The following paragraphs outlines principles for siting tactical obstacles to support the company team. The focal point is the coordination that must occur between the emplacing unit leader (normally an engineer platoon leader) and the company team commander. This coordination is perhaps the most vital component of effective obstacle integration. It is at this level that units directly integrate obstacles with the effects and capabilities of weapons and the fire plan. Once the coordination is complete, the emplacing unit physically sites the obstacle with the company team.
Effective coordination with the company team commander who is responsible for the obstacle group is essential to making the obstacles a combat multiplier. The emplacing engineer is the company team commander's team engineer for the mission. The engineer and the company team commander work closely to ensure complete integration of obstacles with the company team plan.
The emplacing engineer and company team commander use a common set of information when conducting coordination. The following tools or information will improve coordination:
- Commander's intent.
- Maneuver graphics and fire plan.
- Obstacle execution matrix/matrices.
- Scheme-of-obstacle overlay.
- Fire-support plan.
- CSS graphics.
During coordination, a checklist or framework is a useful tool for organizing thoughts and formulating questions. Table 5-1, provides a checklist of some considerations for use during coordination between the emplacing engineer and the company team commander. These considerations are organized using the BOSs to provide a logical framework.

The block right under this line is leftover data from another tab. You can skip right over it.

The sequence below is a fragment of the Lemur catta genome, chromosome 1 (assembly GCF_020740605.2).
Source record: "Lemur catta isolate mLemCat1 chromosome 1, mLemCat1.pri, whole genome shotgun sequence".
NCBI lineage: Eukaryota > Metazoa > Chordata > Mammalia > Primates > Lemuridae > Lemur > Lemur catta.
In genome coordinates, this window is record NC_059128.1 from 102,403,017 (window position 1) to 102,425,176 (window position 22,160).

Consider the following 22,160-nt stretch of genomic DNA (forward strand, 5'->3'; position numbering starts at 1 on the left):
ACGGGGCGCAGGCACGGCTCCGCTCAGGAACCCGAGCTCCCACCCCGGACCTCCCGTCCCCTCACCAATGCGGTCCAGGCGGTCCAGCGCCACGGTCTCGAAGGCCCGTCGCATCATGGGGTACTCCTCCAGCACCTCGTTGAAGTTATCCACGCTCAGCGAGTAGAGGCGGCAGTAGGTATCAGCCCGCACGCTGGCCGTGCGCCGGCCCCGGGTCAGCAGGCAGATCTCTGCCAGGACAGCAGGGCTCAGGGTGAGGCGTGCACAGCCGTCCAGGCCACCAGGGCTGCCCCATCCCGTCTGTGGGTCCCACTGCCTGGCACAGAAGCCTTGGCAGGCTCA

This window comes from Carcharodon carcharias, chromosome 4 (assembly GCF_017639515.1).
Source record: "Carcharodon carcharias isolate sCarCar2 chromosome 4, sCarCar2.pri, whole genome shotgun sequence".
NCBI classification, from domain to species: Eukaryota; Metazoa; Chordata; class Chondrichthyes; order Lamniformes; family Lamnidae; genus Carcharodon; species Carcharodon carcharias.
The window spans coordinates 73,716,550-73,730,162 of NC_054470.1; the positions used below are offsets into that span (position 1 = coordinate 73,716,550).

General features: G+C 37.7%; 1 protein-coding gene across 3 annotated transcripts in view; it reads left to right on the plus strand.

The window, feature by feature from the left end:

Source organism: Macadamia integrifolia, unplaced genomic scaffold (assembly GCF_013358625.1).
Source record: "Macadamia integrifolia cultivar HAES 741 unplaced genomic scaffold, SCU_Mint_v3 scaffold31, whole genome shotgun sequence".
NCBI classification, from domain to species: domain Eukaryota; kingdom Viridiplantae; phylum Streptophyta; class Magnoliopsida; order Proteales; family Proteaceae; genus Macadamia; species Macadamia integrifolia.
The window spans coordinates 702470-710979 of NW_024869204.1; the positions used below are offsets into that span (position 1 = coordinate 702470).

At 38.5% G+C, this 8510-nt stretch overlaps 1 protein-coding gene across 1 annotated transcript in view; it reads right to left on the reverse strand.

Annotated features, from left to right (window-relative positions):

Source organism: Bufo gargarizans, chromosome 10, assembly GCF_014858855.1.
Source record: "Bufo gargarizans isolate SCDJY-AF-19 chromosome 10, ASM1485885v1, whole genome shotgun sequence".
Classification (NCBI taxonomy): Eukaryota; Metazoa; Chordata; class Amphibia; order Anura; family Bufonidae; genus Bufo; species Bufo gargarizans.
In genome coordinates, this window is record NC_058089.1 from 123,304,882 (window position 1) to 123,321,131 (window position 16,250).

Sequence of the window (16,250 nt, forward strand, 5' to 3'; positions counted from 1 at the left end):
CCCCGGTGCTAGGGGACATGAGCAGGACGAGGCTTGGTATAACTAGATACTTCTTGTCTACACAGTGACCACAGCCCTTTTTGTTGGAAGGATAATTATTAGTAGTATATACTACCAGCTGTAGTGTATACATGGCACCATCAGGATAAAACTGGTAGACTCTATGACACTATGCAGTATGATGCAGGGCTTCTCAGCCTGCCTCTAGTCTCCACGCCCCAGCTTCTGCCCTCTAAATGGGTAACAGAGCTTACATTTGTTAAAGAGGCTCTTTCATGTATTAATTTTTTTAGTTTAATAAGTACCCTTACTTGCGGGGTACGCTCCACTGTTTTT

Table 5-1. Obstacle-coordination checklist.
The emplacing engineer and the company team commander site individual obstacles to achieve synchronization between the obstacle effect and fires. Both must devote sufficient time to the siting effort, since it represents the final adjustments to obstacle location and fire control before emplacement.
To site individual obstacles, certain preconditions are necessary. First, the company team commander decides where he plans to mass fires and marks the necessary fire-control measures on the ground. The location of these control measures must be clear since they are the basis for obstacle siting. Second, the commander identifies tentative locations for his key weapons within his position or sector. Finally, he wand the engineer must both understand the intent of the obstacle group.
Obstacle siting concentrates on marking the obstacle group as a whole instead of each individual obstacle; however, in broken terrain, it may be easier to site individual obstacles. The company team commander and emplacing engineer use vehicles or soldiers from the company team, the engineer platoon, or both to simulate the enemy force and do the physical marking. The simulated enemy forces move into the EA to the enemy side of the obstacle group. The engineer platoon leader and the company team commander collocate near the weapons covering the obstacle. As a technique, one or all of the tanks, Bradleys or other crew-served weapons may occupy their position and contribute to the siting process. All participants in the siting process use a common FM net to communicate during siting.